Sunday, September 25, 2016
Bea stalled at the curb. She wouldn't look at me, just down at the ground where she stood on her scooter.
Then she looked up. "Excuse me," she said.
"What? We have to go now. What are you doing?"
"I can't get by you, Daddy!"
I backed up off the sidewalk and Beatrice rolled past me on her scooter. The scowl on her face evident, she stopped right ahead of me, turned, and punched me in the stomach.
It wasn't a significantly hard punch, since I am significantly much bigger than she is, but it was a defiant punch nonetheless. One to let me know how frustrated she was with me.
"Why did you that?"
"You are mean," she said, and rode farther away from me on her scooter.
Ah yes -- Daddy is direct and gruff at times. That's why. I wasn't bullying her, but I was bossing her while not listening to her and understanding her situation: that I was in her way and I didn't realize it or acknowledge it.
She used her voice to let me know how I made her feel. I smiled as she rode away from me because, if I had been someone who was being mean to her and bullying her purposely, then I felt better about her standing up for herself. She used her Kidpower, looked me in the eyes and spoke "in a firm voice." Unfortunately, instead of holding both hands in front of her body with palms facing outwards, like a wall, and telling me to stop, which is Kidpower recommendation of dealing with bullying, she punched me right in the stomach. Not really part of the anti-bullying playbook unless absolutely necessary to defend yourself.
And here's the thing for me and the Mama today -- there seems to be this acerbic correlation between those who defend themselves who have been and are "bullied" due to gender, ethnicity and/or sexual orientation, and the escalation of those who bully to keep them down and maligned. That's probably because it's being reported more often than not, the prevalence of all kinds of bullying being significant. Some studies show that students experience some form of bullying nearly 50 percent of the time.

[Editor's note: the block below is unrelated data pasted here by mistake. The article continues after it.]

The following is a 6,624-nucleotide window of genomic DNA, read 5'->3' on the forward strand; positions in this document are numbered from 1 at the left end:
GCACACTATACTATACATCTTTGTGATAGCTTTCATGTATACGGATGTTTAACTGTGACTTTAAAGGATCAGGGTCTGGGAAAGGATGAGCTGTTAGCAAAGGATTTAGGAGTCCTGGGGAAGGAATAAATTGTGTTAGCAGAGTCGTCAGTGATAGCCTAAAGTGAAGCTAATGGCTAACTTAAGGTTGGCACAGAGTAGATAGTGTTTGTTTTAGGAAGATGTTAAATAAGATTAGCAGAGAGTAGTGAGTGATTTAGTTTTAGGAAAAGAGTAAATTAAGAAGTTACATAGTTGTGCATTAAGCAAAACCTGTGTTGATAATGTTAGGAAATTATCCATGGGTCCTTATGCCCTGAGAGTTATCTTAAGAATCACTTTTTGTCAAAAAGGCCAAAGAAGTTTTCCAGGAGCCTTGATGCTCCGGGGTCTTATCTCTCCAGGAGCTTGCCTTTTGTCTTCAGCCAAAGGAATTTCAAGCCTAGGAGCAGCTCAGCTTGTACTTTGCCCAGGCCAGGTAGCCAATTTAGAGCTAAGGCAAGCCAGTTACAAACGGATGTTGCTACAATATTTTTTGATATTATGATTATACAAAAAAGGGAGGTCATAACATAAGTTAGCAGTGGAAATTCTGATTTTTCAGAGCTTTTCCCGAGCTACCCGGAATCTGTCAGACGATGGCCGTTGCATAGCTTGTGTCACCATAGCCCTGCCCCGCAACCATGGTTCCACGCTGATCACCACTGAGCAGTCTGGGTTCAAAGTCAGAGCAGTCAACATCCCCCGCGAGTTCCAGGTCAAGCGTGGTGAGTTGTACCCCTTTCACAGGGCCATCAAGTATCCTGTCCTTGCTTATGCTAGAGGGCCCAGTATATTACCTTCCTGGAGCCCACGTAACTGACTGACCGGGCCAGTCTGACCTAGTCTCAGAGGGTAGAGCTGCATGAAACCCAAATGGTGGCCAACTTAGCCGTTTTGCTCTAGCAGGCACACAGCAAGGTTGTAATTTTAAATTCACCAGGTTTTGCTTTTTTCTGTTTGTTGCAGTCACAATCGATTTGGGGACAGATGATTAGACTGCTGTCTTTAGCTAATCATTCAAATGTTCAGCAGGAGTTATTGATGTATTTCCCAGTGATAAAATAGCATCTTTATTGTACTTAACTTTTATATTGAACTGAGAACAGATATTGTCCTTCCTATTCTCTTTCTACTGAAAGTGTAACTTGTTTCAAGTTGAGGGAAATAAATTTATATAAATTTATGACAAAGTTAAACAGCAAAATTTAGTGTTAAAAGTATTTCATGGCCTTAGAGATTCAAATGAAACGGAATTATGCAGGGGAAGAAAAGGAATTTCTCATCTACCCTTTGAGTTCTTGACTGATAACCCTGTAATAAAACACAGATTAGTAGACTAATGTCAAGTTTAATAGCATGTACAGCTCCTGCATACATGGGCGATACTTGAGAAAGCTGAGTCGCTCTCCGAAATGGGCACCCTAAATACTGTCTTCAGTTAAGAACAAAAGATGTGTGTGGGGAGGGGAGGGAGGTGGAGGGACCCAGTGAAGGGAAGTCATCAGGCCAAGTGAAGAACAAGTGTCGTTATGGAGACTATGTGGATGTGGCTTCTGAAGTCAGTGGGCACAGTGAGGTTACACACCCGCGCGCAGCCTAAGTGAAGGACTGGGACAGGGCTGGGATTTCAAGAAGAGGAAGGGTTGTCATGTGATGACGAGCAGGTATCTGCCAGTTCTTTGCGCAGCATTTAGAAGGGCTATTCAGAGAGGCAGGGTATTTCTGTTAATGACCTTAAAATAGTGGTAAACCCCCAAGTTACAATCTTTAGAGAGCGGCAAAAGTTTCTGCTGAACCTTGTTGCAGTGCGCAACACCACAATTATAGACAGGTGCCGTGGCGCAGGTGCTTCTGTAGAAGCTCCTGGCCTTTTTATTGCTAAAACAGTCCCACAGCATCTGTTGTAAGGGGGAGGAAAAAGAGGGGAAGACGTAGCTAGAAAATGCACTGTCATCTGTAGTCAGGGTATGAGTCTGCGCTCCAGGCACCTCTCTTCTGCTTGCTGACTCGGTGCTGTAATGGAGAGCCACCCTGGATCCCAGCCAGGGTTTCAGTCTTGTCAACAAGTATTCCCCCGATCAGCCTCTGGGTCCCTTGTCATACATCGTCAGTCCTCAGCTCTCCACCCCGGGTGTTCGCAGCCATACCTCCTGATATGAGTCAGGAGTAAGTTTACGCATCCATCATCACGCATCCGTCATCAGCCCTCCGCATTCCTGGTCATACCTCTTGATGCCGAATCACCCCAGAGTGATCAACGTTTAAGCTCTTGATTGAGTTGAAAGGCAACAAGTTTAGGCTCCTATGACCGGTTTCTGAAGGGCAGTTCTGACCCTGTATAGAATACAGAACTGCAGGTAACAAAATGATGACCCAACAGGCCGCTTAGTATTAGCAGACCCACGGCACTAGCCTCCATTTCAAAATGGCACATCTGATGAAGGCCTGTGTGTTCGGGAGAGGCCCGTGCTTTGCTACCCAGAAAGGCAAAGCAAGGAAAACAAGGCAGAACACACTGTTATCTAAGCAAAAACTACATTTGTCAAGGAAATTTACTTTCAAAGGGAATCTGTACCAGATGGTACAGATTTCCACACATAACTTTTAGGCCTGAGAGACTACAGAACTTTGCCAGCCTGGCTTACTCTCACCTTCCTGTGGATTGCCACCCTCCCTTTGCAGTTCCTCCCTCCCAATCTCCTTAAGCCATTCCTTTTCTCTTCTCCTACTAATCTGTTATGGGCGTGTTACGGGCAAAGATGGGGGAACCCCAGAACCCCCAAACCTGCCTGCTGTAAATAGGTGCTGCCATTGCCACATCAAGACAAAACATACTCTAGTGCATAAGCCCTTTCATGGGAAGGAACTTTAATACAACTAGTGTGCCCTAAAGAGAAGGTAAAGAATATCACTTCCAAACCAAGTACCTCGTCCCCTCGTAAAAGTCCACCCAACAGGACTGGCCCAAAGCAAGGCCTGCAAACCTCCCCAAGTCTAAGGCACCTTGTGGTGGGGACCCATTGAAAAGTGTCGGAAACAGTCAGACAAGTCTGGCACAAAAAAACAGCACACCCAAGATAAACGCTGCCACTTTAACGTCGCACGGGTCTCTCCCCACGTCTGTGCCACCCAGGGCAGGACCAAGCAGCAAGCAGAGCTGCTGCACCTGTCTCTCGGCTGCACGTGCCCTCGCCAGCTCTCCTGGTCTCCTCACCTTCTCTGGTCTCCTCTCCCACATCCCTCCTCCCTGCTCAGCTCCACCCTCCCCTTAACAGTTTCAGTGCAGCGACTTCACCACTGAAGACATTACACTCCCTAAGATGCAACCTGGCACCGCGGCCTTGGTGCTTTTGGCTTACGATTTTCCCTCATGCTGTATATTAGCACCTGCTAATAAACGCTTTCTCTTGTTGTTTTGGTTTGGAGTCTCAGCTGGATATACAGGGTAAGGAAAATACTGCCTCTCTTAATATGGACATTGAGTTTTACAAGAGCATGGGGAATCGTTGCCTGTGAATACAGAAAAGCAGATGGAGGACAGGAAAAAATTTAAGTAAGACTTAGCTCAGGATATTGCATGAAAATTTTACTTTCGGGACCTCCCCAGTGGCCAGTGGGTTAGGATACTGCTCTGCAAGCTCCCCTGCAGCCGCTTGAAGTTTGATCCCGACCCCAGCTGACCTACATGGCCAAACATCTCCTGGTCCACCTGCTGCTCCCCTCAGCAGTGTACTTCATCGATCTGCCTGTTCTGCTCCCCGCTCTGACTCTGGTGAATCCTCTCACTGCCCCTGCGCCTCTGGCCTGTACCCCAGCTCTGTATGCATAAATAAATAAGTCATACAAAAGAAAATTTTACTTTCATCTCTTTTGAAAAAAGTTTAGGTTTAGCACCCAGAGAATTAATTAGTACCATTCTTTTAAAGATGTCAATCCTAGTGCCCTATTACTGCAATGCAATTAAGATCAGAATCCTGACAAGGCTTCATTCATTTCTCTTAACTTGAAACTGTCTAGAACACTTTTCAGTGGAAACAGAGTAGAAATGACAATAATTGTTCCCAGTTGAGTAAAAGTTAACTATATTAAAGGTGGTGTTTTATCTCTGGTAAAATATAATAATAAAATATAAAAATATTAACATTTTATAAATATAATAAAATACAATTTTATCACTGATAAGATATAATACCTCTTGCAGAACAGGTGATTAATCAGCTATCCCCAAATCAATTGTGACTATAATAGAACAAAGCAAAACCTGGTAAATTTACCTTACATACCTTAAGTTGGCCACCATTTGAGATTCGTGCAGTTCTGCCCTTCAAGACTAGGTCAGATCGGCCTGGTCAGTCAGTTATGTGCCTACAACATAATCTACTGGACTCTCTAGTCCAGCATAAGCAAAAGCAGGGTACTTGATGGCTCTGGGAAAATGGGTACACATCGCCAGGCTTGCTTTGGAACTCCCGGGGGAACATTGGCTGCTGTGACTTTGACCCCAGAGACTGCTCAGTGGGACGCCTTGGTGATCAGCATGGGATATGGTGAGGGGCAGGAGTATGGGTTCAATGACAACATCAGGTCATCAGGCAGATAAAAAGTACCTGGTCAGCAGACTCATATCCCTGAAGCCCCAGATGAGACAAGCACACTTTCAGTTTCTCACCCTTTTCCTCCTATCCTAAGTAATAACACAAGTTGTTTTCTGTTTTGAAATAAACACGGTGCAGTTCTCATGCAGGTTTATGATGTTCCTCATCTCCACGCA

While the effects of being bullied are well-documented, those who bully are at increased risk for academic problems, substance use, and violent behavior later in adolescence and adulthood. This is the part that bothers me the most now, especially being the father of two girls. Unfortunately the rise in incivility and bullying is being sugarcoated as an appropriate backlash against a supposed overly political correctness.
But that's just a load of crap; it's simply lethargic ignorance to overreact and make it personal. To hurt those we don't like or agree with instead of having a productive and emotionally intelligent dialogue about agreeing to disagree. It's all about the "more" -- we let our misogynistic insults fly more in America than ever. Maybe I'm just paying more attention than ever, but it seems as though as women make more equality progress in the workplace, in public office and at home, and in leadership positions far and wide overall, the more the demeaning rhetoric flies.
I'm livid because of what I'm seeing and hearing, not only from the grand global political stage, but from friends, family and peers who seem to be forgiving this behavior as the status quo. Who add to the bullying discourse by concurring and piling on, or even worse, not speaking up and letting it slide. Who forgive our leaders (men and women alike) at all levels in business, government and in school who belittle our daughters (and sons) this way.
I'm livid and saddened because I believe we're better than that, although the Mama and I are painfully aware of what's coming for our girls as they get older. So like a superhero punch to the solar plexus, we're preparing them as best we can to be fully aware and walk away when they should, and to fight back when they must.